Media liability insurance is often used by businesses in advertising, entertainment, and media. It is a type of errors and omissions policy that addresses legal claims related to the invasion of privacy, copyright infringement, defamation, and plagiarism. It is often part of a cyber liability policy but can contain additional coverage limits that provide greater protection.
With the rising popularity of social media and Internet use, media liability policies can come in handy when it comes to protecting against liability claims from a current or former client. By investing in media liability insurance policies, companies and individuals can get coverage for legal defense costs and settlements against covered claims related to their services.
Some businesses that choose to obtain media liability policies include publishers, PR firms, content and video publishers, and broadcasters. This is because lawsuits and media liability claims are becoming more commonplace, leading to financial losses over small mistakes. This is where media liability insurance cover comes in.
Although media liability insurance policies can vary across insurance companies, they typically provide coverage for:
Although media liability insurance is typically geared towards media creators, entertainers, and producers, even nonprofits and other businesses can benefit from investing in a media liability insurance policy to protect them against libel, slander, and other legal claims that can occur no matter what industry you're in.
If your business operates within the media industry and/or conducts the following business activities, it may be wise to invest in a media liability policy:
Although figures may vary depending on the location of your business, level of coverage, specific industry, and company size, media liability insurance can cost around $50 per month or $500 per year.
Errors & omissions insurance (E&O) protects companies and their employees against legal cases related to negligent behavior. It has a more general scope compared to media liability coverage and covers court costs and settlements under the insurance contract.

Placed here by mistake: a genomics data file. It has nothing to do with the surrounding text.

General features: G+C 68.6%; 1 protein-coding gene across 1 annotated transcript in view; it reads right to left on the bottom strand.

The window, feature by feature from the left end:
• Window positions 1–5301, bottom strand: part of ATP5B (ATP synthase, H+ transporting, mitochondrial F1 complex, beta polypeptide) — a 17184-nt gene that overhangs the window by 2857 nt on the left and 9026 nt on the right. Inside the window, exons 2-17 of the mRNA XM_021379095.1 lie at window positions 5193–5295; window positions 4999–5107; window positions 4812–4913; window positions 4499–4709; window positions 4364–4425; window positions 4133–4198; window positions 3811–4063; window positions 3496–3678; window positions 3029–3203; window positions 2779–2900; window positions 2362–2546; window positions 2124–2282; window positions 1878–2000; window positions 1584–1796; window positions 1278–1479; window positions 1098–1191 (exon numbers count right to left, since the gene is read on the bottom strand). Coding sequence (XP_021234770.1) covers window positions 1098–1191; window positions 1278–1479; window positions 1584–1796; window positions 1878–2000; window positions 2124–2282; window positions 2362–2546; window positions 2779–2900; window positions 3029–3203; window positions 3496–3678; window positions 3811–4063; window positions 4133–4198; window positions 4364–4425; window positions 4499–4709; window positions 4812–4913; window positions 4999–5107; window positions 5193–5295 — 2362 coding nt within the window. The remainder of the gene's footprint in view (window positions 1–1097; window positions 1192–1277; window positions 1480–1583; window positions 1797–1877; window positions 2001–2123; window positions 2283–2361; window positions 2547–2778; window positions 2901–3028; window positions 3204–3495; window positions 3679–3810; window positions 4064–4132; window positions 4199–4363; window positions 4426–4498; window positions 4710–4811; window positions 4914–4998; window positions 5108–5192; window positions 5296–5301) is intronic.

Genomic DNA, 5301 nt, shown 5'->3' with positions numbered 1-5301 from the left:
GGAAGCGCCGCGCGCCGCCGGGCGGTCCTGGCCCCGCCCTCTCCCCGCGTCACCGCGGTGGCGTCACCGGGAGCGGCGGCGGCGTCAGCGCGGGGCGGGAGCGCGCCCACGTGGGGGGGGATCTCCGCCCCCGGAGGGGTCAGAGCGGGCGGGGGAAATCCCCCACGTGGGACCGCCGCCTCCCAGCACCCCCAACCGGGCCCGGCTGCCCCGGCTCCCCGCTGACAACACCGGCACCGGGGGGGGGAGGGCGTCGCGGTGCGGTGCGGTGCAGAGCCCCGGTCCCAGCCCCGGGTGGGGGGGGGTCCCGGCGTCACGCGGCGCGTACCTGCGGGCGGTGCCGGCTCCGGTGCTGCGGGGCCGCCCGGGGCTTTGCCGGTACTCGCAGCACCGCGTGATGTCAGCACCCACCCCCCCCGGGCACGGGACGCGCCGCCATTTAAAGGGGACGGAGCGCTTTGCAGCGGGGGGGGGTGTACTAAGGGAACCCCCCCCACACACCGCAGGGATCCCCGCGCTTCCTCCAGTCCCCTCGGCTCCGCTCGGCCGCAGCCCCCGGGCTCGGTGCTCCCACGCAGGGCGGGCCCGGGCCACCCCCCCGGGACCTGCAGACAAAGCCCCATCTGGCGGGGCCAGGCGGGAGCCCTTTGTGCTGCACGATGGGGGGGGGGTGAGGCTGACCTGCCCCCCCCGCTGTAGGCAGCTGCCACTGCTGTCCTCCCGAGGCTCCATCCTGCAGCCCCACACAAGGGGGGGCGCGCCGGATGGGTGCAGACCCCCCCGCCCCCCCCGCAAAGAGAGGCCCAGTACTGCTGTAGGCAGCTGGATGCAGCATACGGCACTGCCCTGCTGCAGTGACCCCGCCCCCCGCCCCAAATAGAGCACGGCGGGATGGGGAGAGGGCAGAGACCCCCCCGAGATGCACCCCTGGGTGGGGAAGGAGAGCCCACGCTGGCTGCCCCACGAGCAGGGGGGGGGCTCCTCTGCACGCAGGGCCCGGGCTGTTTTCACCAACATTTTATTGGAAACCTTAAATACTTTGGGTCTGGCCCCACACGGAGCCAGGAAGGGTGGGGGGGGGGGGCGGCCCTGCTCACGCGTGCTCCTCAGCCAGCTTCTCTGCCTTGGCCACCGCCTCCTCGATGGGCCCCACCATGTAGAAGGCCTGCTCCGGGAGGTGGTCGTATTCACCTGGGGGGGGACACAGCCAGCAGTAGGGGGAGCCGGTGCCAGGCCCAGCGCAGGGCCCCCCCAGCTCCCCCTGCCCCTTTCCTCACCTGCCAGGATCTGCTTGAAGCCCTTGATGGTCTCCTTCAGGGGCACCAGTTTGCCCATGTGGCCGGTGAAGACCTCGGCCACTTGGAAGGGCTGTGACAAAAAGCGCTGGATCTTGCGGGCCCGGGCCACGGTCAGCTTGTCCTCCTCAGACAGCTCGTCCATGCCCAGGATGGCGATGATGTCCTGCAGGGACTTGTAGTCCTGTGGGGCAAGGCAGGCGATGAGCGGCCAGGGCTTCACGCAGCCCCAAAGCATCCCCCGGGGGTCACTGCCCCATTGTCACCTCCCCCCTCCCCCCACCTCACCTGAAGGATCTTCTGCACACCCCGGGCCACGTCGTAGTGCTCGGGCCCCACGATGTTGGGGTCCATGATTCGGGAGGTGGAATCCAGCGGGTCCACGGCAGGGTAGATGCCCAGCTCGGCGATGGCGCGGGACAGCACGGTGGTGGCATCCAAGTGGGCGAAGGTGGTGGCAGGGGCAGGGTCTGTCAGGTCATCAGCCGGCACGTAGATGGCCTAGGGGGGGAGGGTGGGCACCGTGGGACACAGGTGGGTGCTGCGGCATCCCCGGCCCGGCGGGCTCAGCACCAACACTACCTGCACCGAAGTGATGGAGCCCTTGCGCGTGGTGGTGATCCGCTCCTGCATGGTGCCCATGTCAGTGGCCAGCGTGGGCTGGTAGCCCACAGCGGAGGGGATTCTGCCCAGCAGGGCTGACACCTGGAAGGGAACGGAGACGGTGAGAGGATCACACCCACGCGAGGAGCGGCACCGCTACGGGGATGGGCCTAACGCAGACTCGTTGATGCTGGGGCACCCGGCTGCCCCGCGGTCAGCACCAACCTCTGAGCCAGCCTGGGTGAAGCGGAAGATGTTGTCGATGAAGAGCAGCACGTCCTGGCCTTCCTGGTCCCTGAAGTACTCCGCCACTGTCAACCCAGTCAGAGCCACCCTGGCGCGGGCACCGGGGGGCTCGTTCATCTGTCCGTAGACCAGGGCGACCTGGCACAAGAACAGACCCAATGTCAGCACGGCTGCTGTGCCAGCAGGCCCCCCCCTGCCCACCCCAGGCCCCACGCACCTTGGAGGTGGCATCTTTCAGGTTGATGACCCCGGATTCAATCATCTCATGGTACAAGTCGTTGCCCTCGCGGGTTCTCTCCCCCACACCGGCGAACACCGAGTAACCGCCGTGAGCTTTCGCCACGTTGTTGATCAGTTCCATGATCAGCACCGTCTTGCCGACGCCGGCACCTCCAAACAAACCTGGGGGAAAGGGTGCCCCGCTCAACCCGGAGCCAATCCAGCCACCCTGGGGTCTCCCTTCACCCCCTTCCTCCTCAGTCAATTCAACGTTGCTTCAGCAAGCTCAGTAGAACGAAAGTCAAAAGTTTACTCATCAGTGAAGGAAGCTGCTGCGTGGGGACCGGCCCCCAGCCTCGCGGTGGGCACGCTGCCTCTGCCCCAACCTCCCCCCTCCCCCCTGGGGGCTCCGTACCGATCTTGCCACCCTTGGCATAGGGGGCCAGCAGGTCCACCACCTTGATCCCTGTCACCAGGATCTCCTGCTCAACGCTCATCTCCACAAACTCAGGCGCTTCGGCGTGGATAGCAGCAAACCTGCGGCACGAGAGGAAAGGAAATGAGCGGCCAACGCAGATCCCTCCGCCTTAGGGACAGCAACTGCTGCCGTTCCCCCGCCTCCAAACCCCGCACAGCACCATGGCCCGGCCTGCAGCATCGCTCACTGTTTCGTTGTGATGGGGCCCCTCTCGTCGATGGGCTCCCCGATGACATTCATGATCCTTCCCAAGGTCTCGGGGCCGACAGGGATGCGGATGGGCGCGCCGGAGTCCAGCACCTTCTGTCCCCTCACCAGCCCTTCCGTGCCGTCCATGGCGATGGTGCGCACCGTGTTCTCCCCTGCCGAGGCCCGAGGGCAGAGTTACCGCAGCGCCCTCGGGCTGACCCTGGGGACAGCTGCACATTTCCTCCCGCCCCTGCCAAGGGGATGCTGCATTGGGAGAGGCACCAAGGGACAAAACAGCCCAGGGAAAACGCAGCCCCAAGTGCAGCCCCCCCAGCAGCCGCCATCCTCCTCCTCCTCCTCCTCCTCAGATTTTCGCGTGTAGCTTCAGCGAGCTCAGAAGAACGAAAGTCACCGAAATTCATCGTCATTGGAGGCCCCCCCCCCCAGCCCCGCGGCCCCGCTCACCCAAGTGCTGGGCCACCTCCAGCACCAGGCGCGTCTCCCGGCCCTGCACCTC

It is typically purchased by businesses that provide a service or advice to customers, and usually addresses claims related to:
Due to pandemic-related events, legal experts in a 2020 virtual conference suggest that E&O claims may substantially increase in size and frequency in 2021 in order to increase legal protection for businesses.
However, it is important to note that E&O business insurance may not include claims related to customer injuries, employee injuries, employee discrimination claims, and property damage. It also typically excludes coverage for temporary employees, claims made in some jurisdictions, or claims before the date on the stated contract.
Financial professionals, regulatory bodies, nonprofits, engineers, medical professionals, and event planners can greatly benefit from E&O policies.
To determine how much liability coverage you need, you'll need to assess the level of risks you face, which are depending on a variety of factors, such as:
The more risks you have, the more coverage you'll need to cover your bases. As you expand the size of your company, you may need to adjust your limits to address growing liability in certain areas. In general, purchasing the maximum coverage limits that your business is able to afford will give you a better safety net to fall back on in the event of a worst-case scenario.
You may be wondering whether insurance is crucial for your business. Without proper coverage in place, your business may face a significant fine or penalty depending on the state that you live in. At the bare minimum, the federal government requires businesses with employees to invest in workers' compensation, unemployment, and disability insurance.
When should business owners consider liability insurance? The general answer is that it's essential for any business to have coverage, as the protection helps prevent lawsuits. General liability insurance can also cover libel and slander statements if they hurt another person or company.
Professional liability insurance is a crucial form of protection for businesses that can protect against claims from their clients. This type of liability insurance commonly covers negligence, copyright infringement, personal injury, and other potential damages.
There are often differing levels of coverage depending on the severity of risk associated with any given activity, as well as what you might be responsible for doing yourself versus what factors are out of your control.
General liability insurance covers physical risks, such as bodily injuries and property damage. The other type of coverage is more abstract in nature, focusing on E&O of the services your business provides to clients.
If you are the one who caused an accident, then there is no deductible when filing liability claims. This means that in a situation where your insurance company pays for damages and/or injuries to another person up to its limits, you will pay nothing out of pocket.
Whether you are an online blogger, film producer, PR company, news writer, marketing company, or social media influencer, media liability insurance can give media professionals valuable protection from inherent risks that professionals in the industry face. Without this coverage, you'll be held financially responsible for substantial legal fines and settlement fees that you may have to face.
Having E&O coverage can help your company avoid financial disaster in the event of a lawsuit related to professional advice and other services. For more information on liability policies for your business feel free to read our guide on average monthly costs at Assured Standard.